Ricketts Family Purchases the Final 5% of the Chicago Cubs from the Tribune Company

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Ricketts Family Purchases the Final 5% of the Chicago Cubs from the Tribune Company

Chicago Cubs

Many moons ago, I dug into the complicated transaction that lay beneath the Ricketts Family’s purchase of the Chicago Cubs in 2009. Strictly speaking, the purchase was not so much a purchase, and instead involved the creation of a partnership between an entity formed (and owned by) the Ricketts Family and the former owner of the Cubs, the Tribune Company. That partnership, which resulted in 5% of the Cubs being retained by the Tribune, was a very specific kind of partnership that required the team to be purchased using a whole lot of debt, which would save the Tribune – then led by Sam Zell – a whole lot of capital gains taxes.

That partnership was designed to last at least 10 years, which means that the Ricketts Family could not own the team totally and completely outright (100% of the team and debt-free) until 2019 at the earliest.

And, hey, what do you know? The Tribune just sold its 5% stake to the Ricketts Family.

From the official release: “Tribune Media Company (NYSE: TRCO) and the Chicago Cubs today announced that Chicago Entertainment Ventures, LLC, the Cubs’ parent company, has completed the purchase of Tribune’s remaining five percent membership interests in Chicago Entertainment Ventures, LLC. The transaction occurred pursuant to the exercise of a purchase right under the parties’ agreements and concludes Tribune’s ownership interest in the Cubs and their affiliates.”

The Ricketts Family had already long functioned as the owner of the Cubs, so there will be no change in actual management from this sale, outside of the one board seat that had previously been retained by the Tribune. The Ricketts children were the other board members, though, so that seat didn’t exactly drive any swing votes.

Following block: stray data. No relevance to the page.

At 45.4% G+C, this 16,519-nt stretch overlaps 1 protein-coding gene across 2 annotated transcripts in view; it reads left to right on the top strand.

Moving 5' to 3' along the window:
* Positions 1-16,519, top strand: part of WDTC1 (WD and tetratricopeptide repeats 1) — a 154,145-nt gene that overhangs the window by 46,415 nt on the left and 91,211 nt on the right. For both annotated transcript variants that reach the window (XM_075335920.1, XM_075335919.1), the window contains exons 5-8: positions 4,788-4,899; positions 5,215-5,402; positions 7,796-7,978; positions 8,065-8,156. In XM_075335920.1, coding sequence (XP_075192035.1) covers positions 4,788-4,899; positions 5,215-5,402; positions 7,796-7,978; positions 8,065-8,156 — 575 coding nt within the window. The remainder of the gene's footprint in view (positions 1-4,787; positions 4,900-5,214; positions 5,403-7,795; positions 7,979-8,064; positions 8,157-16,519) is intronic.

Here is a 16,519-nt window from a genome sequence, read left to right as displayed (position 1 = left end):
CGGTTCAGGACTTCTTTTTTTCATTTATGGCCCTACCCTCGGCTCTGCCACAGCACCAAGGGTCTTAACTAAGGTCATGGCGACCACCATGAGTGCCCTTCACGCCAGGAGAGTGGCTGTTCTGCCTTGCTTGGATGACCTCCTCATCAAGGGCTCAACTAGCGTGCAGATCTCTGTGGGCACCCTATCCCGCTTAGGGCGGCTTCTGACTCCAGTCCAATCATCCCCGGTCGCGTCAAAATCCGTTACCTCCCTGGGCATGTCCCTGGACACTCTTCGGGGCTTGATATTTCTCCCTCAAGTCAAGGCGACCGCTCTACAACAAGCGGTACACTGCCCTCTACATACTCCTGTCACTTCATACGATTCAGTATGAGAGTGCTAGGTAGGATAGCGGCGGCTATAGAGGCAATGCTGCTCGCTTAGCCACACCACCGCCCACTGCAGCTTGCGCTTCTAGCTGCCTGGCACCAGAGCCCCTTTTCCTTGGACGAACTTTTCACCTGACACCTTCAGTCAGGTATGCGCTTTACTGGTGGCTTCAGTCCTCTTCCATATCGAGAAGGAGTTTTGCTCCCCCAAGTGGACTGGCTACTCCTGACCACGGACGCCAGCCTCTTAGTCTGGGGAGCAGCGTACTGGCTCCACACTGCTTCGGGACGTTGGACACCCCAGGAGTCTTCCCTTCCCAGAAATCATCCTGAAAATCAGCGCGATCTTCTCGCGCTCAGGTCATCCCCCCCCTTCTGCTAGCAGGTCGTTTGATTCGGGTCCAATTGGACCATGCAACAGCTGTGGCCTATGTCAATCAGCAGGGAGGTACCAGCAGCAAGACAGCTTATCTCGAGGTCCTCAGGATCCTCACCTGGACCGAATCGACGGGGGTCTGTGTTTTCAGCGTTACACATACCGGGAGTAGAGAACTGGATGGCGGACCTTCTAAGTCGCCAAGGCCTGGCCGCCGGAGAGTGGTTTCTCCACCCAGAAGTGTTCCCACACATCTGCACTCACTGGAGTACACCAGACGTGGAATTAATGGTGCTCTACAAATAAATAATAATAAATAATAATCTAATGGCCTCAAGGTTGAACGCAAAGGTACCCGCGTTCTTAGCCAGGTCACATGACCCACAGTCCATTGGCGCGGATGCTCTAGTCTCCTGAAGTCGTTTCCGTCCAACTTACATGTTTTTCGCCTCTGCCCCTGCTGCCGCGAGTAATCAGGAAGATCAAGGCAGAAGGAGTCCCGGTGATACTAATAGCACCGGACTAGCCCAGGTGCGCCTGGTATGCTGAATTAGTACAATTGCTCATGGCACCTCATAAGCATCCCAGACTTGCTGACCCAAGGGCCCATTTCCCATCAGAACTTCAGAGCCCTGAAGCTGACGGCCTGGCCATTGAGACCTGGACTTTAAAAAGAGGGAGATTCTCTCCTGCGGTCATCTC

You’ll also note that this sale was already long contemplated by the parties, and indeed was the exercise of some kind of option likely already baked into the original purchase. That is to say, I’m not sure the 5% cost the Ricketts Family the market rate 5% of a $2.5 billion team. That would have been upwards of $125 million, and would certainly raise questions about the inability/unwillingness to spend aggressively this offseason. I totally understand that folks will go there, but I’m not so sure there’s a connection.

That said, I’d imagine there is at least a tangential connection to the Cubs’ coming TV deal. President Crane Kenney did allude to news coming later in the month that would open up the door for the Cubs to make a TV announcement, and maybe this is that. But, again, I expect that this purchase has long been planned and the timing has long been known, so I doubt it was functionally holding up a TV deal. Instead, it may just be a matter of timing – get this deal buttoned up and then the TV deal can be finalized and announced. (Or, they are simply totally unrelated.)

I’ll have some more thoughts on this after I reflect on the implications and dig back in on the original transaction. I do know that there were certain additional spending restrictions that were tied to the leveraged partnership structure (remember those old spending restriction do-hickeys?), so there are some angles to this that require some pondering.

In the meantime, there’s your late Friday news: the Ricketts Family owns the whole thing.

Author: Brett Taylor

Brett Taylor is the Editor and Lead Cubs Writer at Bleacher Nation, and you can find him on Twitter at @BleacherNation and @Brett_A_Taylor.